Faisal Al Haimus, CEO of Trade Bank of Iraq, talks about his country’s prospects for economic growth—and potential to leap ahead with new technology—as it emerges from hard years.
Global Finance: How is Iraq recovering from the recent crisis?
Faisal Al Haimus: For 2018, GDP growth is expected to be 1.9%, due to better security conditions and higher oil prices as well as higher public and private investment. After Iraqi territory was liberated from ISIS, the government began a comprehensive reconstruction package; economic conditions are now steadily improving. GDP growth is projected to reach 6.2% in 2019. The non-oil sector is predicted to show a strong rebound at 5.2%, underpinned by broad-based growth in agriculture, industry and services. Iraq’s fiscal position is expected to continue to benefit from higher oil prices while inflation remains low.
Moreover, the recent restructuring of the Iraqi banking system has had very positive results—and not only in terms of numbers. It also changed the general perception of the role and potential of banking activities for the country’s economic development. The central bank continues its efforts in pushing the banking sector and improving supervision. Since 2018, thanks to a strengthened anti-money-laundering and combating-the-financing-of-terrorism framework, Iraq is no longer subject to Financial Action Task Force monitoring.
Trade Bank of Iraq is a local leader with global reach in both banking and trade finance. Our leadership is constantly in dialogue with decision-makers to adopt the best international practices and create new benchmarks in features or delivery of products and services. We try to raise the bar for ourselves and our peers.
GF: What are the main challenges you face today?
Al Haimus: For us, as for other banks around the world, there are a number of challenges that include demanding regulations, disruptive technologies, new competitors and high expectations from our customer base. If we want to maintain market leadership in a rapidly evolving ecosystem, banks need to have a clear transformation strategy.
The banking sector will experience unprecedented change as it evolves into a digital industry. While most bankers have already begun to embrace digital tools, changing customer dynamics will be at the forefront of this transformation. Today’s average banking consumer expects more than before, demands it faster and expects better results. Banks unable to compete with this will struggle to remain relevant on the long run.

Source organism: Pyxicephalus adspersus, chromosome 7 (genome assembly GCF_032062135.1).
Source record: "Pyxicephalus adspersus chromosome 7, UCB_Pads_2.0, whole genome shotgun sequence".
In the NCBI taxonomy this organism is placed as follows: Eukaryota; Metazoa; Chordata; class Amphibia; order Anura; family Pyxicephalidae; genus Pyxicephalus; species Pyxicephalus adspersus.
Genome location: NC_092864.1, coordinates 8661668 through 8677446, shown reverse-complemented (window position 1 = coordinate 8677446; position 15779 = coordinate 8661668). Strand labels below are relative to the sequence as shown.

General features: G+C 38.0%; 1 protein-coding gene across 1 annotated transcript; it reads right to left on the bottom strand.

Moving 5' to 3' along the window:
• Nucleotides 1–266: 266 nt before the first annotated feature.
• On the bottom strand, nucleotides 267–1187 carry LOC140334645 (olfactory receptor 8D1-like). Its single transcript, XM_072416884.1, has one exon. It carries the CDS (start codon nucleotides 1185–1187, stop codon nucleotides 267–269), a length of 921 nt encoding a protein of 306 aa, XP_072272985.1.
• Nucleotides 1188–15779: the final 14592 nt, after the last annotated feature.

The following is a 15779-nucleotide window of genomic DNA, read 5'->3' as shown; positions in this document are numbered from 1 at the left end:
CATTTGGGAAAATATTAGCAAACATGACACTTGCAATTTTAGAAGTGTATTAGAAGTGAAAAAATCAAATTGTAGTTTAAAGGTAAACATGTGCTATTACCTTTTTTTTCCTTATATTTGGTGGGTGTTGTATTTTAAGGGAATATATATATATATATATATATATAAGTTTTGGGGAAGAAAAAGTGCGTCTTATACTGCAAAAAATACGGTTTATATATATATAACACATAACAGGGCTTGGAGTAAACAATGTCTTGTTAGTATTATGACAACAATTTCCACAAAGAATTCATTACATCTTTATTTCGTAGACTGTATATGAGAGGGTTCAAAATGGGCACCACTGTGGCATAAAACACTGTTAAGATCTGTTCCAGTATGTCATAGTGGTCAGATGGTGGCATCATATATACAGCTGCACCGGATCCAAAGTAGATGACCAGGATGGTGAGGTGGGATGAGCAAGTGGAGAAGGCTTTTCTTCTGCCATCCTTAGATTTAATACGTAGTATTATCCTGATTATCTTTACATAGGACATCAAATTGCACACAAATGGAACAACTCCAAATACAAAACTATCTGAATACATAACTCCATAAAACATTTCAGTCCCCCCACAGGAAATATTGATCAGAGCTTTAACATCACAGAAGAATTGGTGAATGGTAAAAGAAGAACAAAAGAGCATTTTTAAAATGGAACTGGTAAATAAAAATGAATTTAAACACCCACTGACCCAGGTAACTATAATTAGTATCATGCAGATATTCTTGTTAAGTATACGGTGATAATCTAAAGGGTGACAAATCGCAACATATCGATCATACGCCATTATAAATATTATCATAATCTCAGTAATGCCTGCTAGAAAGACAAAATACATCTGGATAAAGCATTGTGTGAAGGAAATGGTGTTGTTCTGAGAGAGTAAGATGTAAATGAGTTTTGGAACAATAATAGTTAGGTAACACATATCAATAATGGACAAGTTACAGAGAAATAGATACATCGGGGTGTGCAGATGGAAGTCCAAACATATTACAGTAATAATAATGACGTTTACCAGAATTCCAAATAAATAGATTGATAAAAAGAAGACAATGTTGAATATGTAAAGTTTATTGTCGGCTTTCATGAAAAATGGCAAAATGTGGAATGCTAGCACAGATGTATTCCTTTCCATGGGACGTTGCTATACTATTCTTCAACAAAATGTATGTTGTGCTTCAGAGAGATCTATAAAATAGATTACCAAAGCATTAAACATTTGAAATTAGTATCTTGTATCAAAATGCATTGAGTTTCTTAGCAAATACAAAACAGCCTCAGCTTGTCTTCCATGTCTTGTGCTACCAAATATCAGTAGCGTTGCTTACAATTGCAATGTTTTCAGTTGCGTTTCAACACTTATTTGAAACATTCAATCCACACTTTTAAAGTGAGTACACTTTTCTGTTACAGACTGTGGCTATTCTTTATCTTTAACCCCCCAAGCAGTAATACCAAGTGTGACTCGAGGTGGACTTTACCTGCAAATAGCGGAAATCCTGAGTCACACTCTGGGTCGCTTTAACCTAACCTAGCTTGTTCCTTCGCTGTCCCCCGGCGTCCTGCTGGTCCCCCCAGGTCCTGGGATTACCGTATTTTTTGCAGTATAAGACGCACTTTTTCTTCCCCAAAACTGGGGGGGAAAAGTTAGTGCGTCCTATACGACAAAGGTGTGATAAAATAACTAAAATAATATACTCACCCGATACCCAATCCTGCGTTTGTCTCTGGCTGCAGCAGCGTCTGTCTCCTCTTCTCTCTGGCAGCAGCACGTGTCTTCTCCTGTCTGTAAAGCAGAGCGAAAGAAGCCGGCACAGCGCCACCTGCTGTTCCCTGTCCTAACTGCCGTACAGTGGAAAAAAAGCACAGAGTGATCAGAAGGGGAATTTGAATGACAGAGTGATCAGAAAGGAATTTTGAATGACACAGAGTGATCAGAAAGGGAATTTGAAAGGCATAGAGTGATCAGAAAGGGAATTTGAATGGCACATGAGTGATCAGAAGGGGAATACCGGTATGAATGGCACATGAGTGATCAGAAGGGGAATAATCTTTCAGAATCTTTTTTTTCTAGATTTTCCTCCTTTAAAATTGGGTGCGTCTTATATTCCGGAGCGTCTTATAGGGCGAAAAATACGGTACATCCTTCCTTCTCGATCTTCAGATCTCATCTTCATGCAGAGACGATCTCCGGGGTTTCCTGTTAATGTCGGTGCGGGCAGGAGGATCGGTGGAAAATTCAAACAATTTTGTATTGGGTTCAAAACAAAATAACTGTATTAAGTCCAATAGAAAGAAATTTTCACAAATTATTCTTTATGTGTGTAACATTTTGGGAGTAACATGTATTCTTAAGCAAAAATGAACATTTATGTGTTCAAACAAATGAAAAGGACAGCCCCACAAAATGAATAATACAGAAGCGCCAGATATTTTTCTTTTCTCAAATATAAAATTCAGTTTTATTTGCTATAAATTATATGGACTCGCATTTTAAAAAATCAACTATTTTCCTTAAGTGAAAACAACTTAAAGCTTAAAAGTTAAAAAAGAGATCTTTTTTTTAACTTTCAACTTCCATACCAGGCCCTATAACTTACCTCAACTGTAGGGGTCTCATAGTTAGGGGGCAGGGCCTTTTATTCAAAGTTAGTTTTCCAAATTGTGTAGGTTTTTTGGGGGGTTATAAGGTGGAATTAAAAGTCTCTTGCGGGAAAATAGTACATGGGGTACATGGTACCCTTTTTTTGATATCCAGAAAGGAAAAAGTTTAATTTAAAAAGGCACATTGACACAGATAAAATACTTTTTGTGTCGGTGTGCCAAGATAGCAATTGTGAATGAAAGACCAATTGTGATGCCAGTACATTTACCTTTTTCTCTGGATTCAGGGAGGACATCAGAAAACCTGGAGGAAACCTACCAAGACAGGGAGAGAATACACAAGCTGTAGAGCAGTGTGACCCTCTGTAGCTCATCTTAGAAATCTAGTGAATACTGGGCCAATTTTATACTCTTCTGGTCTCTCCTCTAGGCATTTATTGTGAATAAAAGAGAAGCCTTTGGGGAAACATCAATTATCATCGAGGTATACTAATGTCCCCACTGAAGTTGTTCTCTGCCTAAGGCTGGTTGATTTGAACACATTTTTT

GF: What products and services offer the biggest growth opportunities for the Iraqi banking sector?
Al Haimus: You have to know that the majority of the Iraqi population either is underbanked or has no bank account at all. Therefore, we see tremendous growth opportunities for our services. Digital-transaction tools have a strong potential, especially given that the majority of people use connected mobile phones. We are also seeing a growing middle class and public-sector employees forming a new segment that could become a target for innovative consumer business.
GF: What is the potential for fintech in Iraq?
Al Haimus: Iraq has been closed from the rest of the world for several decades due to war and sanctions. Today, people are hungry for development. The beauty of technology is that it can potentially allow developing nations like Iraq to “leapfrog” in the evolution of consumer processes with services like mobile banking, internet banking, e-commerce, on-demand services and many more.
Recent regulatory initiatives and mass consumers’ changing expectations are quickly reshaping the payments sector, paving the way to a more open environment where nonbanking players see a huge opportunity to gain momentum. Banks need to engage with these innovative organizations to achieve value-creating collaborations.
At Trade Bank of Iraq, we have acquired a license to launch our own fintech, which will service us and our affiliate Al Nasik Islamic Bank, and cater to the new market needs.